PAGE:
- 2 1/2 cups of fresh fragrant herbs (I used basil, mint, savory, dill and parsley); or if you don’t have fresh herbs use 1 cup of dried fragrant herbs mixture
- 1 -large onion (finely chopped)
- 1/2 cup raisins
- 2 tablespoons of tomato paste (more or less to taste)
- turmeric, salt & pepper (seasoning to taste)
- Mix 1 1/2 cup water, 1 cup lemon juice, 4 tablespoons of sugar and 1/2 cup of oil for the marinade
How To Prep Grape Leaves
How to Make the Dolma Filling
Cook rice as you would normally but remove from heat once rice grains are al dente. Add a bit of turmeric to the rice while cooking to enhance the color of the filling.
Rinse split peas and soak in water for an hour. Cook till al dente.
Coarsely chop the fresh herbs. I used a mixture of fresh savory, mint, basil, dill, and parsley. In a pinch, you can use just a mix of mint and basil or even just mint by itself. The main thing is that some fresh fragrant herbs should be mixed in with the rice and split peas for the stuffing.
In a large skillet, heat the olive oil till sizzling then add the onion. Season with salt and turmeric. Cook over medium heat for about 6-8 minutes, or until the onion is soft and translucent, but not browned.
Add rice, split peas & raisins, mix well & saute for a couple of minutes.
Now add the fresh herbs, stir to mix & continue to cook for a few minutes. As a final touch add tomato paste and mix well. Remove from heat. This is your filling mixture. You are now ready to fill and wrap the grape leaves.
How To Wrap the Grape Leaves
Place a leaf, smooth side down (veiny side up) with the tip of the leaf pointing towards you on a clean working surface. Place about one tablespoon of filling in the center of the leaf, wrap the leaf from corner to corner around it to make a tight bundle. Continue till you’ve wrapped all the leaves.
I also have posted how-to video demos on my Instagram’s “highlights” saved as “Dolma” as a visual reference.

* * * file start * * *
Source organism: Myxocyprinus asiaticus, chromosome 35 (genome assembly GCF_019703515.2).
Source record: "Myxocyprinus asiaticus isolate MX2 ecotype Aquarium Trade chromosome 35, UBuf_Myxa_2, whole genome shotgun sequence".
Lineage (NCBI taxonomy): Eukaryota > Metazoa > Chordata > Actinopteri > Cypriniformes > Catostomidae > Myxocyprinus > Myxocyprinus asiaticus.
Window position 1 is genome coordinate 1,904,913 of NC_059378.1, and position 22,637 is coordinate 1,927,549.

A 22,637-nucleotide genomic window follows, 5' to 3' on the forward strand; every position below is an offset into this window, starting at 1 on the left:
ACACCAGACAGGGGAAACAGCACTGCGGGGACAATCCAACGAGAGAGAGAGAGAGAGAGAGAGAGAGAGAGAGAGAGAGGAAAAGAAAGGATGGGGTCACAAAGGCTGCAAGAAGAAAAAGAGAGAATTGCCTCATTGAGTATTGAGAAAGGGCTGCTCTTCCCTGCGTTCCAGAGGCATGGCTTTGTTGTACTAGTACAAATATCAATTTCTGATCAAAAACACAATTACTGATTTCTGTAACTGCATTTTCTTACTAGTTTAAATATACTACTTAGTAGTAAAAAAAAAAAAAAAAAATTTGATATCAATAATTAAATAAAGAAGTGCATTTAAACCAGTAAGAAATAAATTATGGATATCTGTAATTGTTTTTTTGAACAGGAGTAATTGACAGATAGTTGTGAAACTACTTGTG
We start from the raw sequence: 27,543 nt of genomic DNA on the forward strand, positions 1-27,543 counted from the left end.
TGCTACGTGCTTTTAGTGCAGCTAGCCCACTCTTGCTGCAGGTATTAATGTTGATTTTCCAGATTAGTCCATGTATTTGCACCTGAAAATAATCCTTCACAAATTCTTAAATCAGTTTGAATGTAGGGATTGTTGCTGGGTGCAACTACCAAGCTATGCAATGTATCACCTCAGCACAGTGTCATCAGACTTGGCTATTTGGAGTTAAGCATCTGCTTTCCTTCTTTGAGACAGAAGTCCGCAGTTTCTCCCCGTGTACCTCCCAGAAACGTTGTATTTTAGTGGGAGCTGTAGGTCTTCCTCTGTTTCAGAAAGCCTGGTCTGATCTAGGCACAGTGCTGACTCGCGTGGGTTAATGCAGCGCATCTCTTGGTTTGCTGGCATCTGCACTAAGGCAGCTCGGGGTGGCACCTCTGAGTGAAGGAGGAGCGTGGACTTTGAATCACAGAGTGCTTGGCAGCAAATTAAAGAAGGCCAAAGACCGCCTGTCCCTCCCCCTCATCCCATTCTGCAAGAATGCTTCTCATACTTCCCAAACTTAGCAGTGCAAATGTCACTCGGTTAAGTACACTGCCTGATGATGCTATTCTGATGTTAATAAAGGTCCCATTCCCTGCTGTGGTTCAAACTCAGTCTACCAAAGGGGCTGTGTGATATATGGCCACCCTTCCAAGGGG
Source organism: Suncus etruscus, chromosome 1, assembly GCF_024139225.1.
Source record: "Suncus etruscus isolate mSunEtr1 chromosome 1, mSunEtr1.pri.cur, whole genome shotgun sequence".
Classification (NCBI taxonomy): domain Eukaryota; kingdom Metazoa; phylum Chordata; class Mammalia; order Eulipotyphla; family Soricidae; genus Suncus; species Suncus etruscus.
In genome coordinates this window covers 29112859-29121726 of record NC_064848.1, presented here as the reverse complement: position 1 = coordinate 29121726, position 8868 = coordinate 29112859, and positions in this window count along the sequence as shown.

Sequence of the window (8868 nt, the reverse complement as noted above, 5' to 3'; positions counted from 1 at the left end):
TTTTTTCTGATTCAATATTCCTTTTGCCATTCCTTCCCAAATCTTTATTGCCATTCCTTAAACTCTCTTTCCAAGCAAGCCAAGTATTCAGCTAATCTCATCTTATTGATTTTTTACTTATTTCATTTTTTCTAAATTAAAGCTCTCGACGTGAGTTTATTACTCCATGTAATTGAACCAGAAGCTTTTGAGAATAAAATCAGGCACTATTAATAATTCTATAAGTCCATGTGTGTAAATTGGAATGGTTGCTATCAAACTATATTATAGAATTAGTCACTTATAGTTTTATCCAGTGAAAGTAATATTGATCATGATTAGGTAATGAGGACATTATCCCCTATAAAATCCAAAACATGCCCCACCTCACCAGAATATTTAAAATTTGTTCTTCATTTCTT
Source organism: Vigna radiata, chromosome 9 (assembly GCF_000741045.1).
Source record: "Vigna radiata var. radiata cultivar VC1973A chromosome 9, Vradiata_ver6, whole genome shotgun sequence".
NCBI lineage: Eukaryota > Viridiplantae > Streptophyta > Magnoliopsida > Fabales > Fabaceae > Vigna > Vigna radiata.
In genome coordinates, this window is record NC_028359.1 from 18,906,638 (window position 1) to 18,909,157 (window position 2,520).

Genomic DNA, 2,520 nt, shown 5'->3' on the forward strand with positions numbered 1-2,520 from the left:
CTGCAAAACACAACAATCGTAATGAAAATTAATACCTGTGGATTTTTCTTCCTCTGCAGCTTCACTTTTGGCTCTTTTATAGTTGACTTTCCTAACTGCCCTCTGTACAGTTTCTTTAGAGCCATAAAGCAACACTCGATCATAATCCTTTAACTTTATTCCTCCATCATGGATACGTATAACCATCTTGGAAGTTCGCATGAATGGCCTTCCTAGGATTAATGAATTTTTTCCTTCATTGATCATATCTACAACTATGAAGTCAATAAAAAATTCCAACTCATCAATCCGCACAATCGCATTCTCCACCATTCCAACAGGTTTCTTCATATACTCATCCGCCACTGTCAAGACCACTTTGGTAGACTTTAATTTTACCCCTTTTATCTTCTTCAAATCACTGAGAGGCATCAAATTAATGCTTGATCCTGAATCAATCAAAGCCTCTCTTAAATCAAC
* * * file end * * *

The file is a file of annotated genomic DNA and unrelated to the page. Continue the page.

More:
Arrange in a Pot & Add the Marinade
Line a large pot with a layer of grape leaves. Arrange the stuffed grape leaves tightly, flap-down, next to each other in the pot. Once the bottom layer is full, arrange the second layer of stuffed grape leaves on top of it — like a pyramid.
Once all the grape leaves are placed in the pot, add the marinade mix of lemon juice, water, sugar and oil to the pot. Tip: Place a plate on top of the dolmeh to keep everything in place and close the pot’s lid. Cook on low-medium heat for an hour or two or longer till dolmeh is thoroughly cooked.
Simmering the stuffed grape leaves with the lemon and sugar mixture gives the dolma a brilliantly tangy tart & sweet flavor that is a killer.
How To Serve Stuffed Grape Leaves
If you have any grape leaf leftovers, use them to layer the serving plate as a decorative touch. This is a very traditional serving style in Iran. Arrange cooked stuffed grape leaves in the tray layered next to and top of each other.
Stuffed grape leaves can be served as an appetizer or as a main dish.
Dolmas are generally served warm, but they are also delicious when cold.
Serve with yogurt and some bread. YUM!